Remember the final step to make an arbitration agreement stick: Be sure to sign it!

If you want to use arbitration to resolve employment disputes without going to court, you have to make sure you have done everything possible to make that agreement a binding, valid contract.

Something as simple as not signing off on the agreement itself after you ask the employee to sign it can make the entire document invalid and a waste of time, effort and money. That’s the lesson an employer recently learned after taking a case all the way to the 5th Circuit Court of Appeals.

Recent case: Kimberly worked as an HR benefits administrator for Ref-Chem, an oil and gas engineering company. She signed an arbitration agreement that said she and the company would resolve any future employment-related disputes through arbitration.

Then she sued Ref-Chem in federal court, alleging she had been the victim of sexual harassment as well as retaliation.

Kimberly filed her lawsuit in late 2016. She alleged that a male co-worker persistently harassed her. According to Kimberly, his conduct including sending her roughly “80 unwanted and offensive emails.” She contacted the company’s president and asked for a meeting to discuss her concerns. She alleged he refused to meet with her. Kimberly then went to her boss, the head of HR, who promised that her alleged harasser would be contacted and told to stop.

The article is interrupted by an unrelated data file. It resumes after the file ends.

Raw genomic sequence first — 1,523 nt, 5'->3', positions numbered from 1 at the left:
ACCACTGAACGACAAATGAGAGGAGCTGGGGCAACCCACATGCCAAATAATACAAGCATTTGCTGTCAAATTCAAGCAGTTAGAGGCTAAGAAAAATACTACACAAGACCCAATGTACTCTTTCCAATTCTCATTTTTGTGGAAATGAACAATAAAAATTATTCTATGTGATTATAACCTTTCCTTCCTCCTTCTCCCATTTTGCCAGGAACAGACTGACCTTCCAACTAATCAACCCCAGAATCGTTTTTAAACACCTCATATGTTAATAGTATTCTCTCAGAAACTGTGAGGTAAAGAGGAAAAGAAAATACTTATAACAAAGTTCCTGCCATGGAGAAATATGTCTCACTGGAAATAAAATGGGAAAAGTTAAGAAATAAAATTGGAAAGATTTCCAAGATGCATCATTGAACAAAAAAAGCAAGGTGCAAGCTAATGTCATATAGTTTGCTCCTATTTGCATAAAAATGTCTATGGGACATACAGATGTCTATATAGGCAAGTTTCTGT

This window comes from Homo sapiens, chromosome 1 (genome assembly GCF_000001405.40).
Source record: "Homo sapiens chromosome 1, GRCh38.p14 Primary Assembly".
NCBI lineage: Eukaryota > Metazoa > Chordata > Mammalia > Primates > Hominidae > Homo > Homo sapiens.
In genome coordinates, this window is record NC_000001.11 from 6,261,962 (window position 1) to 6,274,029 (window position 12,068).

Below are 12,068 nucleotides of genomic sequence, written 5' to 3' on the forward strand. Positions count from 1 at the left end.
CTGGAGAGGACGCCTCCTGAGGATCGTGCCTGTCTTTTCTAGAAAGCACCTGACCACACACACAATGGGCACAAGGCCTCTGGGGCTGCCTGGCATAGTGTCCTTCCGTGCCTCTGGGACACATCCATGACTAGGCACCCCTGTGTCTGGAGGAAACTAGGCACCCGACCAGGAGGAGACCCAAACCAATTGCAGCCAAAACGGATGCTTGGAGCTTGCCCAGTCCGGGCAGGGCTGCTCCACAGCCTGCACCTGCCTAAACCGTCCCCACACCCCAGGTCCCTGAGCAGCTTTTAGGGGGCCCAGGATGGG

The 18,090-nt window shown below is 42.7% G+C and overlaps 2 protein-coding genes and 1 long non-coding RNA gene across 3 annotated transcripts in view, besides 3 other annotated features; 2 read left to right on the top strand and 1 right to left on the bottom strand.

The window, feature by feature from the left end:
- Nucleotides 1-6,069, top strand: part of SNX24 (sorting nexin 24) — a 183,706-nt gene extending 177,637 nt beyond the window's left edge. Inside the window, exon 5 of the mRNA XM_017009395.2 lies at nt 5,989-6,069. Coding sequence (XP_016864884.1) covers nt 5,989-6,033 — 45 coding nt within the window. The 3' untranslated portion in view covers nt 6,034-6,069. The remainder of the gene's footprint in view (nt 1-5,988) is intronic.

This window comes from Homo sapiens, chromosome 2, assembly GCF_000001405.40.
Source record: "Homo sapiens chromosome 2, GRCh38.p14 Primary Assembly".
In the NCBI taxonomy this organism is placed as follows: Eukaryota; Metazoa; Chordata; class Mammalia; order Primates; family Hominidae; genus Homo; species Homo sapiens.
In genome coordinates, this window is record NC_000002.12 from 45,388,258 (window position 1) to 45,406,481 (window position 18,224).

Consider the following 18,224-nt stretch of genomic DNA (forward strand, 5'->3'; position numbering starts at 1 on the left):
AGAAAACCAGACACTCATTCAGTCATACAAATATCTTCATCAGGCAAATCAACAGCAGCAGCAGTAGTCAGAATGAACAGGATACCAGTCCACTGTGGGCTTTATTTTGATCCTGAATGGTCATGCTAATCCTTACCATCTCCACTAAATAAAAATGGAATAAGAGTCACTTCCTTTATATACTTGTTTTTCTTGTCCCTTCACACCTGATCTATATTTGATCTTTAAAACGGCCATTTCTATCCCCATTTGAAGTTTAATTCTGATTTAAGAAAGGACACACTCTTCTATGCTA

Then, about two months later, Kimberly was fired. Her lawsuit alleged that company representatives told her the reason was that Kimberly was “unhappy” with her job.

Ref-Chem responded to the lawsuit by asking the judge to send the case to arbitration. It told the court that Kimberly had been presented with an arbitration agreement and that she had signed it. That, it argued, bound her to its terms and conditions.

Kimberly argued that the agreement wasn’t valid even though she had signed it. She noted that a copy of the agreement she had signed included a signature box for the company, but that no one had ever put a signature in the box. That, her attorneys argued, made the whole thing invalid under basic contract law.

The case ended up in the 5th Circuit Court of Appeals. There, the appeals court carefully reviewed every detail in the agreement. It found that the language stated that both parties were waiving the right to sue one other by entering into the agreement. However, the agreement also said that subsequent modifications wouldn’t be binding unless signed by both parties.

The court also noted that the document had not been signed by a Ref-Chem representative.

The court ruled the language, plus the missing employer’s signature, meant there was no agreement. The 5th Circuit sent the case back to the trial court, where Kimberly can present her sexual harassment and retaliation claims to a jury in a trial. (Huckaba v. Ref-Chem, 5th Cir., 2018)

Advice: If you are considering presenting an arbitration agreement to employees, have an attorney draft the document, paying particular attention to contract law in the jurisdictions where you operate.

Second, make absolutely sure that each and every contract you enter into—including agreements to arbitrate—actually bear a company representative’s signature. Don’t just collect the document with the worker’s signature. Follow up and get a company signature, too.